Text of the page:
Have you ever had real New York pizza?
When you order a slice, it's a big floppy one. It's one of eight slices cut from an 18-inch pie. The crust must be thin, but flexible, so you can hold it by the rim and fold it between the thumb and four fingers (otherwise the tip will flop down and the hot cheese and toppings will slide off). Held properly, the tip of the wedge protrudes straight out, presenting you with the choice first bite of hot pizza goodness.
To get the proper thickness and large size of a typical New York pizza, the dough should be hand-thrown and twirled. There are pie-makers who are good at this, but then there are masters of the art, twirling the dough up and down as well as spinning it on their fists like the plate-twirlers on the old "Ed Sullivan Show." When the dough is just right, it's laid on a pizza pan and a large spoonful of tomato-based pizza sauce -- not too much -- is swirled on.
While true New York pizza can be topped with a variety of edibles, pepperoni is the default topping. Pepperoni, when subjected to the heat of a pizza oven, yields an orange oil that runs over an abundance of melted mozzarella. The hot oil, cheese and spicy sausage irritate the alveolar ridge -- the ridge of flesh right behind the front teeth -- so it swells slightly. This is the so-called "pizza hump."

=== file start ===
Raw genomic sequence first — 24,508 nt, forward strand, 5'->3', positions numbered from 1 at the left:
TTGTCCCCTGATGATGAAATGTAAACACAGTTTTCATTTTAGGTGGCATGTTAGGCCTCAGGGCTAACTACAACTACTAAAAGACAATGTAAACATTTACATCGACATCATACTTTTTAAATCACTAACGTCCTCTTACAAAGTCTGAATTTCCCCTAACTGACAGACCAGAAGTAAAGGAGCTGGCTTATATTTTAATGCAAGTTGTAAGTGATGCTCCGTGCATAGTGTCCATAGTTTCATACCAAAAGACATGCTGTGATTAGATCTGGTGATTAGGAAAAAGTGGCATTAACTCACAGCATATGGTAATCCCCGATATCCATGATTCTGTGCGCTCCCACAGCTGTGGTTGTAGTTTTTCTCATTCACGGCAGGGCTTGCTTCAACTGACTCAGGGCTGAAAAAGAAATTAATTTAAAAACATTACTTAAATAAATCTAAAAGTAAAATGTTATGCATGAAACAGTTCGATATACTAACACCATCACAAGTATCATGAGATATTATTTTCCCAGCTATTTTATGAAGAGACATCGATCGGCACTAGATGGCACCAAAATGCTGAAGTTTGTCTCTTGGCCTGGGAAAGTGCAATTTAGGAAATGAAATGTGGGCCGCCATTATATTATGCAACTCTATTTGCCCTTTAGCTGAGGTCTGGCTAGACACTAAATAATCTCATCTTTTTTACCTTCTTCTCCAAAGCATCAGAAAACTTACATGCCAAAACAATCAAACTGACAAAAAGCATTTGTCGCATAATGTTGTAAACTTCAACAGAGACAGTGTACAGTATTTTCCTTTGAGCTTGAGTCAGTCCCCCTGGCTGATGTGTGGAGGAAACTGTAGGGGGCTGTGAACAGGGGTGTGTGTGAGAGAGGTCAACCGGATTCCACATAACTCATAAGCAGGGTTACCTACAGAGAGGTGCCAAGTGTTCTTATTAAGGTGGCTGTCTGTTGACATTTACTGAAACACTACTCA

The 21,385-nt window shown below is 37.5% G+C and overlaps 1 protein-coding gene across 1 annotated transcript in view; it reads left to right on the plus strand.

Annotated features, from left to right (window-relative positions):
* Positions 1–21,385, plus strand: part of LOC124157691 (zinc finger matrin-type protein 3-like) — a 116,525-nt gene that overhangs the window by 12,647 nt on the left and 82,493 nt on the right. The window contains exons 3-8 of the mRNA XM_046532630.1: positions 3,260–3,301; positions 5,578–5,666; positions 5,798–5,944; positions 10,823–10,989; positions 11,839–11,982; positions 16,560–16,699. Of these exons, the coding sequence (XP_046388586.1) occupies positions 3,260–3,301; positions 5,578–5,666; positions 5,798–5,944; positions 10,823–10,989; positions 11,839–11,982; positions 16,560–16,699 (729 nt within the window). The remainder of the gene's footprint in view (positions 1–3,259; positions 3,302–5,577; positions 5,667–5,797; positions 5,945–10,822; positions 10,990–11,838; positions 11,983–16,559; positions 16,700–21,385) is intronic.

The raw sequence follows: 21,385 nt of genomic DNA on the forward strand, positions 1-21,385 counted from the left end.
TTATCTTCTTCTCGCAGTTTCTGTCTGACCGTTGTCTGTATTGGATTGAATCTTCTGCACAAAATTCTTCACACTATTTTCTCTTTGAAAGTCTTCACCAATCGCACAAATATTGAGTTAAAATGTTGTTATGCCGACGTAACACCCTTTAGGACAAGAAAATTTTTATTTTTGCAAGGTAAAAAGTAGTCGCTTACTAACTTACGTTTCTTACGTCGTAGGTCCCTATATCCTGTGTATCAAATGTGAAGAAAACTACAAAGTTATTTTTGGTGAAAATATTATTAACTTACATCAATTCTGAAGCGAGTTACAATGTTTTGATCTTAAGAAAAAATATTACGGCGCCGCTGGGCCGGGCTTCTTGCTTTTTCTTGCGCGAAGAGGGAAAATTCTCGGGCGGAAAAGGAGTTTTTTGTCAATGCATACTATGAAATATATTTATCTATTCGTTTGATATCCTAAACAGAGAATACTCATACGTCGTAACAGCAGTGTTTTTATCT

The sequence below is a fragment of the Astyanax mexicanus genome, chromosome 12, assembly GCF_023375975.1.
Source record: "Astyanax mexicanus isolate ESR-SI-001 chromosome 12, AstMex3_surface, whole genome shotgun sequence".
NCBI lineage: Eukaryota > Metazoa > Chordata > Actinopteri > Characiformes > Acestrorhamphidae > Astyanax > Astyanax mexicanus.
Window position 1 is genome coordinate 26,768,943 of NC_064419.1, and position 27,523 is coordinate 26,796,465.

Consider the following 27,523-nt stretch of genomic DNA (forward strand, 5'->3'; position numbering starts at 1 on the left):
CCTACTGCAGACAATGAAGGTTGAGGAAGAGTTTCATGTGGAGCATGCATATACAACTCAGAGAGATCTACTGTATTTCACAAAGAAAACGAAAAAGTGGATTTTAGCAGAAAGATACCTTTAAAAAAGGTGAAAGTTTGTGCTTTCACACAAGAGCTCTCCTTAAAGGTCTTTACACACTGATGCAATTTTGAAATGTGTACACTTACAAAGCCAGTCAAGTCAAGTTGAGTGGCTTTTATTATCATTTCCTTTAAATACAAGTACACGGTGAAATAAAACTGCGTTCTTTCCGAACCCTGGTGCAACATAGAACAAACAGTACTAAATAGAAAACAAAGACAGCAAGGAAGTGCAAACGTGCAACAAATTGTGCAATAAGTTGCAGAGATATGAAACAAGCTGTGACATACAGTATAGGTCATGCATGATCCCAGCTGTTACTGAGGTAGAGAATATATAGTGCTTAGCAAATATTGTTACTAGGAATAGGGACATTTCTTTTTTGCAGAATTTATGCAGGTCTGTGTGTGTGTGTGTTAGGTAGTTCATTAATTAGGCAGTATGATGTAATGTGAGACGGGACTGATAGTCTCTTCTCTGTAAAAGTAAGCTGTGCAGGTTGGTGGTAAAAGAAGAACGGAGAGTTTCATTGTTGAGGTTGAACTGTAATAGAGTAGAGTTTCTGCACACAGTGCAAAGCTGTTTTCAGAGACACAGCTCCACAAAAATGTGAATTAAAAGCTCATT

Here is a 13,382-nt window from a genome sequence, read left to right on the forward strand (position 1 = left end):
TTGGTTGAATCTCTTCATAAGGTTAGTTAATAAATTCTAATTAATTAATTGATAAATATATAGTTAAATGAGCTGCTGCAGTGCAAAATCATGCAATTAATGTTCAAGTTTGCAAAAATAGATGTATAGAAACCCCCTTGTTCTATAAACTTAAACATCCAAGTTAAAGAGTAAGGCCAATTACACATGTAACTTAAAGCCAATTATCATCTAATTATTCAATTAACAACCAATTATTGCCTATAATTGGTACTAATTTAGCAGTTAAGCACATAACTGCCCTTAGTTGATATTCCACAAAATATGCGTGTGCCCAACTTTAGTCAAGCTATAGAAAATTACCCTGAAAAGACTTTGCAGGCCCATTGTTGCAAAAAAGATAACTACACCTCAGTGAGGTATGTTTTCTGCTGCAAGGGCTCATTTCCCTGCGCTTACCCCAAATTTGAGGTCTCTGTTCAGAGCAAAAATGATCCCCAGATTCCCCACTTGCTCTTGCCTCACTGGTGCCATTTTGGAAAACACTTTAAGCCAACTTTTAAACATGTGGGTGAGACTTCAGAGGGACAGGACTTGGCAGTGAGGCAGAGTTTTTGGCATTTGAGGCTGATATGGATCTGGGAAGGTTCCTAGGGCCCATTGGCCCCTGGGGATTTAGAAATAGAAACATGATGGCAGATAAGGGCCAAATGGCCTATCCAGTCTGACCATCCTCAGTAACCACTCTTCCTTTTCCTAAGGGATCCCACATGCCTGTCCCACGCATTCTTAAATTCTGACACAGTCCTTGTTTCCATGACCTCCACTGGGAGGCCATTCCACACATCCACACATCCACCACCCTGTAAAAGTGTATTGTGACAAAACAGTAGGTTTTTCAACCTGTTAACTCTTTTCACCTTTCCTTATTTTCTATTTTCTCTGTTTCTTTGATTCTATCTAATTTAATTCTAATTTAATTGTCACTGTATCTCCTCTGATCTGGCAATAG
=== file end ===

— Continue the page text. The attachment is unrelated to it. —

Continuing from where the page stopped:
Now, there are several pizza parlors in Sonoma County that purport to serve New York pizza. As a child of the Big Apple, I grew up eating pizza in New York City. So please accompany me on a tour of these shops to find out if any, or all, might be serving the real deal, which we'll call "New York-style" pizza, since actual NYP is only available in NYC.
The minute I walked into Mombo's at 1880 B Mendocino Ave. in Santa Rosa (528-3278), I could almost smell New Jersey. There's another Mombo's at 560 Gravenstein Highway N. in Sebastopol (823-7492). First of all, there's the Mombo guy icon -- who looks like a real New Yorker: porkpie hat, ethnicity somewhere between Italian and Puerto Rican. But where's the toothpick in his mouth? Then there's that police mugshot of Frank Sinatra, looking very punk like -- hey, he could have posed for the Mombo guy. In a fine redundancy, since there are real pizzas on display behind the counter, the walls are hung with pictures of pizzas. And the atmosphere is well-worn shabby shop chic. Very New York.
The people working there don't have New York accents, but we'll not fault them for that. If you want to hear a New York accent, repeat after me: "I tol' huh tuh fuggedaboudit." But it all comes down to the pie, and this pie does not disappoint.